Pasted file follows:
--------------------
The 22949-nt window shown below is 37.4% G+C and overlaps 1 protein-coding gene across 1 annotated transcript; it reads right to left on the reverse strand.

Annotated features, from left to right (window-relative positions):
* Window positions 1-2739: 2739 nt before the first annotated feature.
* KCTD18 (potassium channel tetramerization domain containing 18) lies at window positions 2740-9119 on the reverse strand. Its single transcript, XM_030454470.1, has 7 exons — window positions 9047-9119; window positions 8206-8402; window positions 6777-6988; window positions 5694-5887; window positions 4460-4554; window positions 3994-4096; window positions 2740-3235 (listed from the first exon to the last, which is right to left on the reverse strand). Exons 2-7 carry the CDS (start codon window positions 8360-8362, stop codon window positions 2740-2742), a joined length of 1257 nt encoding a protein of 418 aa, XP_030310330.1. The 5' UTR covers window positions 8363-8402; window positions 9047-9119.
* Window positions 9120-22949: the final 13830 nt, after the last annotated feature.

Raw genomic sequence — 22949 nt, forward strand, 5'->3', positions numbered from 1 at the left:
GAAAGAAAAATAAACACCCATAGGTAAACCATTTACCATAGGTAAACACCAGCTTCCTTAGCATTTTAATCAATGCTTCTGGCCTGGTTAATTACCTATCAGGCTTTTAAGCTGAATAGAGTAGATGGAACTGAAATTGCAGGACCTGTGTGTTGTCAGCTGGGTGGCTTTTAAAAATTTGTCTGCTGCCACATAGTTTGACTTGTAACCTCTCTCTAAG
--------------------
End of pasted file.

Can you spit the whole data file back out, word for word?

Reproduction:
The 22949-nt window shown below is 37.4% G+C and overlaps 1 protein-coding gene across 1 annotated transcript; it reads right to left on the reverse strand.

Annotated features, from left to right (window-relative positions):
* Window positions 1-2739: 2739 nt before the first annotated feature.
* KCTD18 (potassium channel tetramerization domain containing 18) lies at window positions 2740-9119 on the reverse strand. Its single transcript, XM_030454470.1, has 7 exons — window positions 9047-9119; window positions 8206-8402; window positions 6777-6988; window positions 5694-5887; window positions 4460-4554; window positions 3994-4096; window positions 2740-3235 (listed from the first exon to the last, which is right to left on the reverse strand). Exons 2-7 carry the CDS (start codon window positions 8360-8362, stop codon window positions 2740-2742), a joined length of 1257 nt encoding a protein of 418 aa, XP_030310330.1. The 5' UTR covers window positions 8363-8402; window positions 9047-9119.
* Window positions 9120-22949: the final 13830 nt, after the last annotated feature.

Raw genomic sequence — 22949 nt, forward strand, 5'->3', positions numbered from 1 at the left:
GAAAGAAAAATAAACACCCATAGGTAAACCATTTACCATAGGTAAACACCAGCTTCCTTAGCATTTTAATCAATGCTTCTGGCCTGGTTAATTACCTATCAGGCTTTTAAGCTGAATAGAGTAGATGGAACTGAAATTGCAGGACCTGTGTGTTGTCAGCTGGGTGGCTTTTAAAAATTTGTCTGCTGCCACATAGTTTGACTTGTAACCTCTCTCTAAG